Tuesday, February 21, 2006
One is Google Earth which "...combines satellite imagery, maps and the power of Google Search to put the world's geographic information at your fingertips." You can use it to explore Toronto, though it's coverage beyond the U.S. in terms of searching for addresses was a little limited last time I used it.
The next tool I just discovered today and it's called Google Video. Now what's cool about this is that you can find videos that have been published on the web by both pros and everyday people. Seach for "Toronto" and you'll currently find over 500 videos! Here's a sample:
Toronto bike ride
by ilya emilianov
12 min 44 sec - Sep 10, 2004
- a silent ride down Younge Street
Thursday, February 16, 2006
Private care advocate pleased
Dr. Brian Day, who owns the largest private surgical clinic in Canada, says the government is simply responding to the wishes of Canadians who've grown tired of an expensive system that doesn't deliver.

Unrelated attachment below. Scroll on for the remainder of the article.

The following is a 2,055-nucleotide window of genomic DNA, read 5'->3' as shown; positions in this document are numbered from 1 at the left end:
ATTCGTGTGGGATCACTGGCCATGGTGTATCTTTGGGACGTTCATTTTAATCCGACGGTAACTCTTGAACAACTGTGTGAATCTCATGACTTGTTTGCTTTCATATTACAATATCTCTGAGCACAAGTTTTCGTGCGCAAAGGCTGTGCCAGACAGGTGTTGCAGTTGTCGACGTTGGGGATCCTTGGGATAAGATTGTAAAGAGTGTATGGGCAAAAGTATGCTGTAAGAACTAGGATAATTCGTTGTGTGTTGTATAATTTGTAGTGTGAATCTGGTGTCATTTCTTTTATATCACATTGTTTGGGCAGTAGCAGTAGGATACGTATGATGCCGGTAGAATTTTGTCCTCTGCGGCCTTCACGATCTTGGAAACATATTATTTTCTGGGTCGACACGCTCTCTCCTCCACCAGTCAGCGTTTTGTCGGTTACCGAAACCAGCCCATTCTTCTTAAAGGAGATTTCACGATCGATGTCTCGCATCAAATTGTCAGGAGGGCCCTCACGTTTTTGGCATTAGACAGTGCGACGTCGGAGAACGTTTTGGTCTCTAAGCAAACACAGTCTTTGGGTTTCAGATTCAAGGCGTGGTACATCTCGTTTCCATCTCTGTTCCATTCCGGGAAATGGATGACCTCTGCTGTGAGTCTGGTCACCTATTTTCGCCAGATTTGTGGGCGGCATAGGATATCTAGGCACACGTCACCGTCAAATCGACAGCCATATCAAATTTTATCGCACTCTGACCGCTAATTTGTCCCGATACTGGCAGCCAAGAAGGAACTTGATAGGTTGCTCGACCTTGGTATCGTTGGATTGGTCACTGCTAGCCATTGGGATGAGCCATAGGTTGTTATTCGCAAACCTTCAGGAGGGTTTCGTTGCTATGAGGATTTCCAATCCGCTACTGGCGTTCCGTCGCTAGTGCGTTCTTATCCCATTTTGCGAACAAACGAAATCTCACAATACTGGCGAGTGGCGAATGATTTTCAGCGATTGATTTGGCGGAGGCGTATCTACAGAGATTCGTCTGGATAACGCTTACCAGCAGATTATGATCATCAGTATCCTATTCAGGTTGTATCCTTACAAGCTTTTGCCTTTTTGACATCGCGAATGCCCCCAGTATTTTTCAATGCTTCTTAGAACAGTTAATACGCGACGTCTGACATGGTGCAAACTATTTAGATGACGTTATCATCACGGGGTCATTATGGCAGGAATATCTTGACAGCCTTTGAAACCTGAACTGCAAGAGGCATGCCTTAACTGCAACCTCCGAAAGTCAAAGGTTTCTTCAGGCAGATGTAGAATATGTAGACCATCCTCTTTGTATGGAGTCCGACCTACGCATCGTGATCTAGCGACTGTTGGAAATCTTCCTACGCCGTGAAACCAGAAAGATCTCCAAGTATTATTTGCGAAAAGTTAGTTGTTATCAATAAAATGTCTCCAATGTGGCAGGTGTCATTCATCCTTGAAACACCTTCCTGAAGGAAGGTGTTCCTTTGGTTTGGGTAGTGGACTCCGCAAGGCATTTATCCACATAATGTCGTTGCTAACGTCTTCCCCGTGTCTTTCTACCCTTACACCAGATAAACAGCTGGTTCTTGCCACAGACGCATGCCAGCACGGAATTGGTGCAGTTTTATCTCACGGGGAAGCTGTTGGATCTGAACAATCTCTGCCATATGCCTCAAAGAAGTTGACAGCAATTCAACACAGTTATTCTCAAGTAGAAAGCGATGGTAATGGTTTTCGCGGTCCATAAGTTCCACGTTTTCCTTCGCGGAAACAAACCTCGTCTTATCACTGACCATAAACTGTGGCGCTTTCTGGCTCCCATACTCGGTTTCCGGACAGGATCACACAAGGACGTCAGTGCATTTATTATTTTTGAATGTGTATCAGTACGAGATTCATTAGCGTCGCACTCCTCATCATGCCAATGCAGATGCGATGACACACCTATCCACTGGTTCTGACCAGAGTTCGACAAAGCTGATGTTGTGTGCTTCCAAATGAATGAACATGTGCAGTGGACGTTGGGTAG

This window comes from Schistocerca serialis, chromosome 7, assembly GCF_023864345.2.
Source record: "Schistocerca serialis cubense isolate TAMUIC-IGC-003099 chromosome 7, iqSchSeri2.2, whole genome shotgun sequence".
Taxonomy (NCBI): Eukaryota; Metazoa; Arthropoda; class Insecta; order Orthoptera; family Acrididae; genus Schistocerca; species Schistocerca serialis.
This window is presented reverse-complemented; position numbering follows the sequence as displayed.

"For many years now, we've been under this impression that we've got this wonderful system, but the truth has come home to roost," said Day.
LINK: Cambie Surgery Centre
Day could become the next president of the Canadian Medical Association. He is one of six candidates running for the position. The voting begins later this week.
John Lennon sang, "You don't know what you got, until you lose it..." and Canadians are going to be singing the same thing if they don't take steps to fix what they have for a healthcare program, rather than lose it to for-profit, private healthcare and insurance interests. If you think healthcare under the US private care system is "wonderful," you really have another thing coming.
Here's a little personal experience to help you understand. I was in a car accident. I needed to be checked out to be sure I wasn't messed up too bad. I could feel I had whiplash. So I went to the Emergency Room of a small local hospital, I checked in, waited an hour, had my blood pressure and pulse checked, saw a doctor for 10-minutes (tops), who wrote me a perscription for pain killers and sent me home. Cost? $620.00 for the visit, $50 for the meds.
A yearly check in with my regular doctor averages at least $500. I pay $100 a month in health insurance, but NONE of this activity is covered. If I wanted it covered, I'd pay $2-300 EVERY MONTH to the insurance companies.